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Int. J. Environ. Res. Public Health 2015, 12(12), 15058-15074; doi:10.3390/ijerph121214965

Healthy versus Unhealthy Suppliers in Food Desert Neighborhoods: A Network Analysis of Corner Stores’ Food Supplier Networks

1
Global Obesity Prevention Center (GOPC) at Johns Hopkins University, 615 N. Wolfe Street, Baltimore, MD 21205, USA
2
Center for Human Nutrition, Department of International Health, Johns Hopkins Bloomberg School of Public Health, 615 N. Wolfe Street, Baltimore, MD 21205, USA
These authors contributed equally to this work.
*
Author to whom correspondence should be addressed.
Academic Editors: Sara Kirk, Jessie-Lee Mclsaac and Tarra Penney
Received: 19 October 2015 / Revised: 11 November 2015 / Accepted: 16 November 2015 / Published: 30 November 2015
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Abstract

Background: Products in corner stores may be affected by the network of suppliers from which storeowners procure food and beverages. To date, this supplier network has not been well characterized. Methods: Using network analysis, we examined the connections between corner stores (n = 24) in food deserts of Baltimore City (MD, USA) and their food/beverage suppliers (n = 42), to determine how different store and supplier characteristics correlated. Results: Food and beverage suppliers fell into two categories: Those providing primarily healthy foods/beverages (n = 15) in the healthy supplier network (HSN) and those providing primarily unhealthy food/beverages (n = 41) in the unhealthy supplier network (UHSN). Corner store connections to suppliers in the UHSN were nearly two times greater (t = 5.23, p < 0.001), and key suppliers in the UHSN core were more diverse, compared to the HSN. The UHSN was significantly more cohesive and densely connected, with corner stores sharing a greater number of the same unhealthy suppliers, compared to HSN, which was less cohesive and sparsely connected (t = 5.82; p < 0.001). Compared to African Americans, Asian and Hispanic corner storeowners had on average −1.53 (p < 0.001) fewer connections to suppliers in the HSN (p < 0.001). Conclusions: Our findings indicate clear differences between corner stores’ HSN and UHSN. Addressing ethnic/cultural differences of storeowners may also be important to consider. View Full-Text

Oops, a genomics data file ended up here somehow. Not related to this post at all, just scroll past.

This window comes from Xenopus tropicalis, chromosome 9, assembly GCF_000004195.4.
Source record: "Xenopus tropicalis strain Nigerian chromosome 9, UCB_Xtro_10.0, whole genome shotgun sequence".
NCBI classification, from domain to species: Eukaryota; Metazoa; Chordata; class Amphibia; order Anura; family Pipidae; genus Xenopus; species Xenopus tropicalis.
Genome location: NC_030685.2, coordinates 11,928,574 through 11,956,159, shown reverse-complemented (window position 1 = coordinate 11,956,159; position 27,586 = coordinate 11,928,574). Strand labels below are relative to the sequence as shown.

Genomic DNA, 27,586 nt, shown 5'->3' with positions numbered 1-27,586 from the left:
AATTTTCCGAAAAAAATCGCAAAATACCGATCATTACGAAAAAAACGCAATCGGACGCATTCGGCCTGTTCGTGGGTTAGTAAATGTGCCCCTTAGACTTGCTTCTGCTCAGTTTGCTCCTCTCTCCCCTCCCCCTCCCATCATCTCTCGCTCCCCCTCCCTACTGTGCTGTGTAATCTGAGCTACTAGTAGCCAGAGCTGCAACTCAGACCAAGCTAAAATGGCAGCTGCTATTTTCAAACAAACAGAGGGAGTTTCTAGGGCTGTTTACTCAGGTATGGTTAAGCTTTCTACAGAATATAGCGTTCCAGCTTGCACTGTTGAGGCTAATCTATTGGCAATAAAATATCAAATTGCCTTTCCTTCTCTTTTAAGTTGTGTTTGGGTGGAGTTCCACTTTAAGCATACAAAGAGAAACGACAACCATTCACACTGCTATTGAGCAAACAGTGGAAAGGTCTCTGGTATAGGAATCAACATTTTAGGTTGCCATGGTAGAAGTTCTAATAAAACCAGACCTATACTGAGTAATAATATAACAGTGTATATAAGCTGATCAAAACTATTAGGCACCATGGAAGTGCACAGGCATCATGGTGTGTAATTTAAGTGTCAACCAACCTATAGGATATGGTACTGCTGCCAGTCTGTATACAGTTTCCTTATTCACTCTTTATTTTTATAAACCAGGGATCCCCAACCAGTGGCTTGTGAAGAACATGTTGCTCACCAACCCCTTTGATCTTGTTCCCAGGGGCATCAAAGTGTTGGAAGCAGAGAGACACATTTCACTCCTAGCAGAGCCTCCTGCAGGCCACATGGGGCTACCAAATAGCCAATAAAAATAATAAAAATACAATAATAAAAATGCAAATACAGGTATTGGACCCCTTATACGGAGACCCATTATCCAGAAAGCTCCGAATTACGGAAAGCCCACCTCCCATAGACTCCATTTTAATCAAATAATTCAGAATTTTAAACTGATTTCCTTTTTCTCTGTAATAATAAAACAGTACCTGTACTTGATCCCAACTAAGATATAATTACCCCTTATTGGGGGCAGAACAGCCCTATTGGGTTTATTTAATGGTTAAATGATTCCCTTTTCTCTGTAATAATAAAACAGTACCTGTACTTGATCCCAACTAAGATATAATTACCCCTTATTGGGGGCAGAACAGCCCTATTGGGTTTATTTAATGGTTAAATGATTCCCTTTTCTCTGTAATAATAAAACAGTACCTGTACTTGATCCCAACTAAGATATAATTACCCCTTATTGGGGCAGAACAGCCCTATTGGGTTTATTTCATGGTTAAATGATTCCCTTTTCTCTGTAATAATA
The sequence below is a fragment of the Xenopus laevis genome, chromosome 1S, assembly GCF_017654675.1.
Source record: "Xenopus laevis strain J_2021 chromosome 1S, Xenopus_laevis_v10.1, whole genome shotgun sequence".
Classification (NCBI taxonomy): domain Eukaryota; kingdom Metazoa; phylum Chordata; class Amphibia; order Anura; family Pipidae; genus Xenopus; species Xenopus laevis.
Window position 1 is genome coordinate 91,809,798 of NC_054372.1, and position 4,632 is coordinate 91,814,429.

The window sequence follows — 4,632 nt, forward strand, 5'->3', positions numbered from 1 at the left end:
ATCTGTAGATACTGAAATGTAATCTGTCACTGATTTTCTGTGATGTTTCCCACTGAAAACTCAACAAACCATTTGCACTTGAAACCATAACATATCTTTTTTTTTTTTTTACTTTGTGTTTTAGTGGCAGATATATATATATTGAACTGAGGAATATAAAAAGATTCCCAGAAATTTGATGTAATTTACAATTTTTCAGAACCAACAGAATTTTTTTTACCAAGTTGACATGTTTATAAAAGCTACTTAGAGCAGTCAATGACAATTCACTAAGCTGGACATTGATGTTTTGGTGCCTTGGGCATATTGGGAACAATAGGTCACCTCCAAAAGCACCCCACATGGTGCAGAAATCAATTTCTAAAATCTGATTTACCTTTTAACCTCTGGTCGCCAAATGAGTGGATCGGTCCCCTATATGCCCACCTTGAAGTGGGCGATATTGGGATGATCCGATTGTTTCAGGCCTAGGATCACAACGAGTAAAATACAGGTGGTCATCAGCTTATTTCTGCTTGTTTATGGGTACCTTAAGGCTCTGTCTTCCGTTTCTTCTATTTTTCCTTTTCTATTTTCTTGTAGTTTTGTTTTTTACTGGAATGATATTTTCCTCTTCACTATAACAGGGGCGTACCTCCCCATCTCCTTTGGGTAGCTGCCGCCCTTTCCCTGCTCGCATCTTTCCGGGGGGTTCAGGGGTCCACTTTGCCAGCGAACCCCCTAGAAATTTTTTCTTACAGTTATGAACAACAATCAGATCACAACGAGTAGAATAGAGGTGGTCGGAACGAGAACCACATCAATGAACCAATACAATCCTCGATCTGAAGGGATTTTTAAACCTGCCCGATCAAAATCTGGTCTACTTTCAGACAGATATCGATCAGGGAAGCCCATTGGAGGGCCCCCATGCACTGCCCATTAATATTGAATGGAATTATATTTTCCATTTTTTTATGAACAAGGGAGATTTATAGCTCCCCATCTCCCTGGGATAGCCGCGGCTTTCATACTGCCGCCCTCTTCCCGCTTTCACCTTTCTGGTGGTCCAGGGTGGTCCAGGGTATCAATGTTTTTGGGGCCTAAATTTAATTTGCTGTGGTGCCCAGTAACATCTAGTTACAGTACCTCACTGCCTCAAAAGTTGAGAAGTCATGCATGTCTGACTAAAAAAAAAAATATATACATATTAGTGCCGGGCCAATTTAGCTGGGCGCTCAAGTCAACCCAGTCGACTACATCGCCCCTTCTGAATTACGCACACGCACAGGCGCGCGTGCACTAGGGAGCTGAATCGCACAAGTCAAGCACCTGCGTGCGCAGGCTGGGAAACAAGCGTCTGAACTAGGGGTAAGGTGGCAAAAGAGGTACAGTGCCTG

Keywords: food supply; obesity; healthy food availability; network analysis; corner store; food deserts; urban health; food environment food supply; obesity; healthy food availability; network analysis; corner store; food deserts; urban health; food environment
This is an open access article distributed under the Creative Commons Attribution License which permits unrestricted use, distribution, and reproduction in any medium, provided the original work is properly cited. (CC BY 4.0).

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MDPI and ACS Style

Mui, Y.; Lee, B.Y.; Adam, A.; Kharmats, A.Y.; Budd, N.; Nau, C.; Gittelsohn, J. Healthy versus Unhealthy Suppliers in Food Desert Neighborhoods: A Network Analysis of Corner Stores’ Food Supplier Networks. Int. J. Environ. Res. Public Health 2015, 12, 15058-15074.

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